Indonesia capital aims to replace dirty taxis
Drivers resist using compressed natural gas in three-wheel bajajs
By Diyan Jari and Sugita Katyal
Updated: 3:17 p.m. ET Sept. 25, 2006
JAKARTA - For years, their acrid fumes have been as much a part of the Indonesian capital as the distinctive smell of the country’s clove cigarettes.
Now the Jakarta city government hopes the old smoke-belching motorized rickshaws or bajajs, which Indonesians pronounce as “budge eye”, may finally be able to rattle off into the sunset.
In August, Indian auto firm Bajaj Auto, maker of the three-wheel bajaj, rolled out a new compressed natural gas (CNG) model in a bid to cut pollution levels in a city almost perpetually shrouded in smog.
Six CNG-fuelled bajajs are already on the road, and government officials hope the new environmentally friendly version will eventually replace all 1,400 of the aging, bright orange vehicles rattling around on the city’s roads.
“We are optimistic that it can replace the old bajaj. The old bajaj can still operate, but gradually it will break down and the replacement will be the CNG bajaj,” Nurachman, the capital’s head of transportation, told Reuters
“I have already tried to make the public aware. basically
(we are trying to ensure) that the revenue of the drivers won’t decline and the owners can survive.”
CNG-fuelled vehicles have had a big impact in some global pollution black spots such as the Indian capital, New Delhi, but experts say the transition might not be easy in Jakarta because of fierce resistance from bajaj owners.
Previous efforts to junk the old bajajs, whose two-stroke engines belch huge clouds of smoke into the air, failed because owners and drivers said an alternative minivan was too pricey.
Apart from price, Bajaj owners say it is impossible for them to shift to the new CNG bajaj because there aren’t enough CNG stations. Just three fuel stations in the capital offer CNG.
“If the price alone is unreachable by owners, drivers and finally users, what is the point? It’s not rational and if we are forced to buy that bajaj, we will object to it,” said Hisar Gultom, secretary of the Jakarta bajaj owners’ cooperative.
Bajaj owners suggest that changing the pipes and reconditioning the engine is a cheaper alternative.
Thousands around town
The bajaj, much like the tuk tuk of Thailand but less adorned, has been on Jakarta’s streets since the 1970s.
Despite periodic plans to phase it out, it remains one of the most popular ways of getting around in the gridlocked city, now with a population of nearly 9 million.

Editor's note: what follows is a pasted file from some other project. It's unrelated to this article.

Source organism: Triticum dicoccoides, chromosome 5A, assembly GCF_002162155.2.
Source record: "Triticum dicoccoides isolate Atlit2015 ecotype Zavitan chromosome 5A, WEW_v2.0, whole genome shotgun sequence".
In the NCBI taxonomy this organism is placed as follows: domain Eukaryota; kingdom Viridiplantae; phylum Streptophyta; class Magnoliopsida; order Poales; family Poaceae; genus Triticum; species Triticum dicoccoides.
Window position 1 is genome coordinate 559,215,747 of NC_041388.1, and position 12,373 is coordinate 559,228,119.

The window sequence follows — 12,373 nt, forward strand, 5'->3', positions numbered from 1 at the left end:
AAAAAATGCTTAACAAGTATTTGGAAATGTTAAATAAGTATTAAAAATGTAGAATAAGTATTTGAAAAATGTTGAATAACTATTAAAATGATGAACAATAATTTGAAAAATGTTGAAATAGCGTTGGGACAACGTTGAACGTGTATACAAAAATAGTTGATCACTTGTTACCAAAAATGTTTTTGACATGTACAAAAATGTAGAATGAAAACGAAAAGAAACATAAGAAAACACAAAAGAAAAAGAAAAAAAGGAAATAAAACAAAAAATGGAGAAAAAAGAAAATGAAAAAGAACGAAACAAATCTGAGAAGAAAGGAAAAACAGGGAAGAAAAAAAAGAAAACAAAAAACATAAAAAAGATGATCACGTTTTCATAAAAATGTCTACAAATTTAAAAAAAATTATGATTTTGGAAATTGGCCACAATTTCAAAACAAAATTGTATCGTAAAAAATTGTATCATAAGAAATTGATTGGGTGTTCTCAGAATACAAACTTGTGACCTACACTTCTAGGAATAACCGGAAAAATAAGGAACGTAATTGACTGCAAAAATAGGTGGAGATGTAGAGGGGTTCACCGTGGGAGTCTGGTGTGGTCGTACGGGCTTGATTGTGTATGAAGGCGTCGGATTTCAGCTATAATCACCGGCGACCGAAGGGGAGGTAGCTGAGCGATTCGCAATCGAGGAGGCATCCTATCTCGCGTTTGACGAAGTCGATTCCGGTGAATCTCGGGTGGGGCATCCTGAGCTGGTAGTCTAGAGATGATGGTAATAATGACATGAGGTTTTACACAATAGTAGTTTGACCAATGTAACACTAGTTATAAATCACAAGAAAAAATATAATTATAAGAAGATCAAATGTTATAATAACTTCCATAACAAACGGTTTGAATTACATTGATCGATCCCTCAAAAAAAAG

Jakarta has some 14,000 registered bajajs and, according to some estimates, an equal number that are not licensed which ferry people around for low fares.
They spew black fumes, their drivers have a reputation for wild driving and the vehicles are the butt of many jokes, but Jakartans say the sheer convenience of being able to weave through heavy traffic makes the bajaj almost indispensable.
The low fares are another big draw: a one-kilometer ride in a bajaj could cost just 5,000 rupiah (55 cents).
Bajaj drivers too are reluctant to change.
Romli, who has been driving a bajaj for 25 years, said he welcomed the new model as it would help cut both air and noise pollution, but was worried about the possibility of CNG tank explosions, especially since many drivers are heavy smokers.
According to one study, the bajaj’s noisy engine is responsible for hearing problems in many drivers, but the drivers themselves couldn’t care less.
“I am not bothered by the smoke or the noise,” said Romli, standing on a Jakarta road as a bajaj sped past belching out a thick cloud of grey smoke.
“But I am scared that the new bajaj engine is much lower and so it will not be able to move if there is a flood in Jakarta.”
Despite the skepticism and apprehensions, Tri Buddy Wahono, general manager of marketing at Abdi Raharja, the Bajaj distributor, said they hoped to sell 5,000 CNG-fuelled vehicles by next March and eventually replace all the licensed bajajs.
Government officials said bajaj owners would not be forced to change their vehicles.
“It’s impossible to forcefully replace the old bajajs and it is impossible to phase them out immediately. Replacing the gasoline bajaj with a gas-fuelled bajaj is their choice,” said a city government official, who asked not to be identified.
“But the long-term choice of the government is the gas-fuelled bajaj.”
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